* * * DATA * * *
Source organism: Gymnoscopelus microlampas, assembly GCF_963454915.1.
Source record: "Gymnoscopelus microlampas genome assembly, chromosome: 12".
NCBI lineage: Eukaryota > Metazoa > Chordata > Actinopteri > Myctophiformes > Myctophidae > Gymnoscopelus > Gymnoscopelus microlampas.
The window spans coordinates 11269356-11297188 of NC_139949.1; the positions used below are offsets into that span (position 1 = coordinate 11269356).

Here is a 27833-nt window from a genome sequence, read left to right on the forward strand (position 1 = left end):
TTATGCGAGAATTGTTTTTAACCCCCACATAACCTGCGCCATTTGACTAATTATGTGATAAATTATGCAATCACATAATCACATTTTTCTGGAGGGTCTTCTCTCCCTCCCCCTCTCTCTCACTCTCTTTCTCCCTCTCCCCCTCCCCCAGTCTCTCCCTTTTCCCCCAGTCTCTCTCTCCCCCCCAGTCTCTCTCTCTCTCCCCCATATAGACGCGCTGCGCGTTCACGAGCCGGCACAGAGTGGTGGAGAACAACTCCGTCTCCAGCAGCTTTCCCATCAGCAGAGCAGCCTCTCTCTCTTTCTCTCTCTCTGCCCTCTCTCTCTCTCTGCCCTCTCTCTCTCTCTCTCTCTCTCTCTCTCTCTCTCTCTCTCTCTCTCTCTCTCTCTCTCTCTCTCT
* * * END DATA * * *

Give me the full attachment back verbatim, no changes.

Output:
Source organism: Gymnoscopelus microlampas, assembly GCF_963454915.1.
Source record: "Gymnoscopelus microlampas genome assembly, chromosome: 12".
NCBI lineage: Eukaryota > Metazoa > Chordata > Actinopteri > Myctophiformes > Myctophidae > Gymnoscopelus > Gymnoscopelus microlampas.
The window spans coordinates 11269356-11297188 of NC_139949.1; the positions used below are offsets into that span (position 1 = coordinate 11269356).

Here is a 27833-nt window from a genome sequence, read left to right on the forward strand (position 1 = left end):
TTATGCGAGAATTGTTTTTAACCCCCACATAACCTGCGCCATTTGACTAATTATGTGATAAATTATGCAATCACATAATCACATTTTTCTGGAGGGTCTTCTCTCCCTCCCCCTCTCTCTCACTCTCTTTCTCCCTCTCCCCCTCCCCCAGTCTCTCCCTTTTCCCCCAGTCTCTCTCTCCCCCCCAGTCTCTCTCTCTCTCCCCCATATAGACGCGCTGCGCGTTCACGAGCCGGCACAGAGTGGTGGAGAACAACTCCGTCTCCAGCAGCTTTCCCATCAGCAGAGCAGCCTCTCTCTCTTTCTCTCTCTCTGCCCTCTCTCTCTCTCTGCCCTCTCTCTCTCTCTCTCTCTCTCTCTCTCTCTCTCTCTCTCTCTCTCTCTCTCTCTCTCTCTCTCT